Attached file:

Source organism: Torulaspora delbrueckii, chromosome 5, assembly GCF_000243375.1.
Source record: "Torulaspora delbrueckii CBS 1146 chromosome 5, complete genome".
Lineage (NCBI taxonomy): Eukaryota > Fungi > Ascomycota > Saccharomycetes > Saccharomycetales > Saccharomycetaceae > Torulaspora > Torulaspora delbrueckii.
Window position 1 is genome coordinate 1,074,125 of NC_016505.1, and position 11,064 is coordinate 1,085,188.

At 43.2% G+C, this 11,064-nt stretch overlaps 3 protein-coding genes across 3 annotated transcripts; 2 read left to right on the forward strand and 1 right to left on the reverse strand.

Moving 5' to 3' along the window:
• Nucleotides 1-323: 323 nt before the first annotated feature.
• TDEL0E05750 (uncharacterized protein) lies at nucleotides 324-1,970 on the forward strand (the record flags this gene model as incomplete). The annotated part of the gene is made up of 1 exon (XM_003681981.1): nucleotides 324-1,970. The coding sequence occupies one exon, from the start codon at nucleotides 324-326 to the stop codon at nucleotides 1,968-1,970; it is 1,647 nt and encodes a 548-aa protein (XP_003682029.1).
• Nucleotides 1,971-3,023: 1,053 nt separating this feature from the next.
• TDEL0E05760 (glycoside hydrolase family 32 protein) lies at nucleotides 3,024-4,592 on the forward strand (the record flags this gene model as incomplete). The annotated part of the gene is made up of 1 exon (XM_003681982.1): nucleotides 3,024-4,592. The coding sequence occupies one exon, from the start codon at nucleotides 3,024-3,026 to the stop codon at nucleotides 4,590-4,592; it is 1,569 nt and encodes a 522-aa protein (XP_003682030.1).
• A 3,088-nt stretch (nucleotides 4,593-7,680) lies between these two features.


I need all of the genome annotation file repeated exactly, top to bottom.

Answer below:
Source organism: Torulaspora delbrueckii, chromosome 5, assembly GCF_000243375.1.
Source record: "Torulaspora delbrueckii CBS 1146 chromosome 5, complete genome".
Lineage (NCBI taxonomy): Eukaryota > Fungi > Ascomycota > Saccharomycetes > Saccharomycetales > Saccharomycetaceae > Torulaspora > Torulaspora delbrueckii.
Window position 1 is genome coordinate 1,074,125 of NC_016505.1, and position 11,064 is coordinate 1,085,188.

At 43.2% G+C, this 11,064-nt stretch overlaps 3 protein-coding genes across 3 annotated transcripts; 2 read left to right on the forward strand and 1 right to left on the reverse strand.

Moving 5' to 3' along the window:
• Nucleotides 1-323: 323 nt before the first annotated feature.
• TDEL0E05750 (uncharacterized protein) lies at nucleotides 324-1,970 on the forward strand (the record flags this gene model as incomplete). The annotated part of the gene is made up of 1 exon (XM_003681981.1): nucleotides 324-1,970. The coding sequence occupies one exon, from the start codon at nucleotides 324-326 to the stop codon at nucleotides 1,968-1,970; it is 1,647 nt and encodes a 548-aa protein (XP_003682029.1).
• Nucleotides 1,971-3,023: 1,053 nt separating this feature from the next.
• TDEL0E05760 (glycoside hydrolase family 32 protein) lies at nucleotides 3,024-4,592 on the forward strand (the record flags this gene model as incomplete). The annotated part of the gene is made up of 1 exon (XM_003681982.1): nucleotides 3,024-4,592. The coding sequence occupies one exon, from the start codon at nucleotides 3,024-3,026 to the stop codon at nucleotides 4,590-4,592; it is 1,569 nt and encodes a 522-aa protein (XP_003682030.1).
• A 3,088-nt stretch (nucleotides 4,593-7,680) lies between these two features.